Well, if there ever was any question about who holds sway in the halls of Congress, the outcome of the effort to regulate the credit-card industry to provide a little consumer protection. Who owns Congress? Big industries with deep enough pockets to hire persistent, heavy-hitting lobbyists, that’s who.
Have you received your notice from American Express yet? Mine came a couple days ago: a flatly worded announcement that late fees and interest rates are going up.
Not that I care: I don’t carry a balance on any credit card, and though I charge almost every purchase as a matter of convenience, I make it a point to pay well in advance of the due date.
Betcha this isn’t the last we’ll hear from AMEX on the subject. The Wall Street Journal recently reported that American Express and other major card issuers are canceling hundreds of cardholders’ accounts without explanation and without notice. In many cases, the canceled accounts are deemed inactive because the cardholders haven’t used them in some months. But at least a few accounts, including one reported in that W. St. J. article, belong to people who use their cards, never miss a payment, and pay off balances monthly.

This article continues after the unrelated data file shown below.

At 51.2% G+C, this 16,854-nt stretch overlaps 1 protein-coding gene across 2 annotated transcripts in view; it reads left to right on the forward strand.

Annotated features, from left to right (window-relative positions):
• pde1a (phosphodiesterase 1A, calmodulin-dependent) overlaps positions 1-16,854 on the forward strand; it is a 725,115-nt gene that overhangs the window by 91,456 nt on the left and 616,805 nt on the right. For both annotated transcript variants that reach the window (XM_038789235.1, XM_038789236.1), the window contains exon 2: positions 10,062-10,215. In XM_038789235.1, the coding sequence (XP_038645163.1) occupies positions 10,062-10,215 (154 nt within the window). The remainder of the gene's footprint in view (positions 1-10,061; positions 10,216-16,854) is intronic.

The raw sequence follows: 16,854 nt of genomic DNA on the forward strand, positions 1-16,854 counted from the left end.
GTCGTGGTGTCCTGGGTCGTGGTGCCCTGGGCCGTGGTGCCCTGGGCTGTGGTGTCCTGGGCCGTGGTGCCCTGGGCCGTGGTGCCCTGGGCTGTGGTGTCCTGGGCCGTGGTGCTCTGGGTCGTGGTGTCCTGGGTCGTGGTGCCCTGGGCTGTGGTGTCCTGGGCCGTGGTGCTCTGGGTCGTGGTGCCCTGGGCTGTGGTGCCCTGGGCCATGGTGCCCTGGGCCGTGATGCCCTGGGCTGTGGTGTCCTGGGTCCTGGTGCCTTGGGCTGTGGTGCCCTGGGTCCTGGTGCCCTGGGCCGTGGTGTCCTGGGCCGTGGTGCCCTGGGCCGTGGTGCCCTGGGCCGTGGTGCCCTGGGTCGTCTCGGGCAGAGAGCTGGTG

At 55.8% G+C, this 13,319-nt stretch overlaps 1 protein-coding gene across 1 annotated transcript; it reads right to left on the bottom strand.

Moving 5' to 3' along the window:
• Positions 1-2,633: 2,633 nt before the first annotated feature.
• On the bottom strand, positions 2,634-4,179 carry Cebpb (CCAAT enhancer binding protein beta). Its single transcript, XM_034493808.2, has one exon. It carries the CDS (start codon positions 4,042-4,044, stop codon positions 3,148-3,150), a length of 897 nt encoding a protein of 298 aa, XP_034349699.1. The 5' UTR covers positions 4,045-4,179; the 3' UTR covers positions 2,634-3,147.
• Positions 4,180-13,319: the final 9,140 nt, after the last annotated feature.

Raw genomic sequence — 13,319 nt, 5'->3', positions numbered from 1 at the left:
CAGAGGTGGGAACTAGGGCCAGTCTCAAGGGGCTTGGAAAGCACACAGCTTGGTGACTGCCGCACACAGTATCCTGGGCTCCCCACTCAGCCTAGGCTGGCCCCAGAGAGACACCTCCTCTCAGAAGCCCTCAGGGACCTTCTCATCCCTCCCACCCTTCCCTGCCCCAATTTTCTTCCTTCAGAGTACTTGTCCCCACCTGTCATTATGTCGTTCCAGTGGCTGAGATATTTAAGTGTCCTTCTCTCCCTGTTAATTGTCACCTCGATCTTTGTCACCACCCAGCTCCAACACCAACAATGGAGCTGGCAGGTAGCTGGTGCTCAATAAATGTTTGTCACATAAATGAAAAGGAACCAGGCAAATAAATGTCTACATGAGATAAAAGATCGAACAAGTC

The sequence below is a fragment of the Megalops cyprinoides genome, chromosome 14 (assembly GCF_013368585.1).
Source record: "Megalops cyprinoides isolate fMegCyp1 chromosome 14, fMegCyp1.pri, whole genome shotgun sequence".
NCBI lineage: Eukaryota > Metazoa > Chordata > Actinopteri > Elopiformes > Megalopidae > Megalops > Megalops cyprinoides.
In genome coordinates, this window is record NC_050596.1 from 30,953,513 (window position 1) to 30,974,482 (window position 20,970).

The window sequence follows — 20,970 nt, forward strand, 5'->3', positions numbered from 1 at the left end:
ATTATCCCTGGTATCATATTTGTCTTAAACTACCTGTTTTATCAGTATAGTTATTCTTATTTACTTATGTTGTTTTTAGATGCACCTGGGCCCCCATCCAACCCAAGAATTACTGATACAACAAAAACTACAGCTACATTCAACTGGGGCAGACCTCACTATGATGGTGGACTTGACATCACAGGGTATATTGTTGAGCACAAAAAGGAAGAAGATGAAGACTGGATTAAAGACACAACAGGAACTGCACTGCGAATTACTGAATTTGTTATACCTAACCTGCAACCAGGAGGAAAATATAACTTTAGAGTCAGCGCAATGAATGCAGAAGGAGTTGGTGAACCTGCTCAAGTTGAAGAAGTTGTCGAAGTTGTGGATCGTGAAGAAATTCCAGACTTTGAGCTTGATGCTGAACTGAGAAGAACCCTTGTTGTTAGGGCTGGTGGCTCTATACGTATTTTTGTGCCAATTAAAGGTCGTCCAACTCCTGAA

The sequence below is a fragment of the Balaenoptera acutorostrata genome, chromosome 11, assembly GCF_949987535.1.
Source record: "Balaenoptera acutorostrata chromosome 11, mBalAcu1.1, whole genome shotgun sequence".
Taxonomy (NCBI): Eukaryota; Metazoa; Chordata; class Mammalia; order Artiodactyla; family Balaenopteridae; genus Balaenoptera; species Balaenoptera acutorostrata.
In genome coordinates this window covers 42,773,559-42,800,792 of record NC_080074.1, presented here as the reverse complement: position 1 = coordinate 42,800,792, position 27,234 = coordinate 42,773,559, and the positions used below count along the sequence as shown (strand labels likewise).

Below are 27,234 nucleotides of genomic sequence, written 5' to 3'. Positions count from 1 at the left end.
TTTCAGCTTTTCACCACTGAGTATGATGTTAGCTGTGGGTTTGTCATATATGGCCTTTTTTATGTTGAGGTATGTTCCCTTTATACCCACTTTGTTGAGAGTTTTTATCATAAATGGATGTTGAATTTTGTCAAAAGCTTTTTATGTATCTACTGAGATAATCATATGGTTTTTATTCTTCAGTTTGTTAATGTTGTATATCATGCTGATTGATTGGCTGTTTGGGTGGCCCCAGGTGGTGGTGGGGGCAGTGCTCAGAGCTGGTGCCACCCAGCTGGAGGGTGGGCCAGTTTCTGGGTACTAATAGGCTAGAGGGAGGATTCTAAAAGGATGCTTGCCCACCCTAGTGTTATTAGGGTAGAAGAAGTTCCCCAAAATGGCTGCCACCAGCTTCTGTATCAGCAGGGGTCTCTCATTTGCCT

Over at Freep, commentator Brian Dickerson calls the new legislation “regulation a regulated industry can love.” He points out that Congress rejected the only provision that would have given consumers any meaningful protection—a cap on the already usurious interest rates card issuers can charge. Says Dickerson:
In the end, card issuers preserved both their right to charge whatever the market will bear and their right to abruptly cancel a cardholder’s credit without advance notice.
Uh huh. I’ve said it before and I’ll say it again:
Politics is money, money politics.
Yep, I sure did say it before!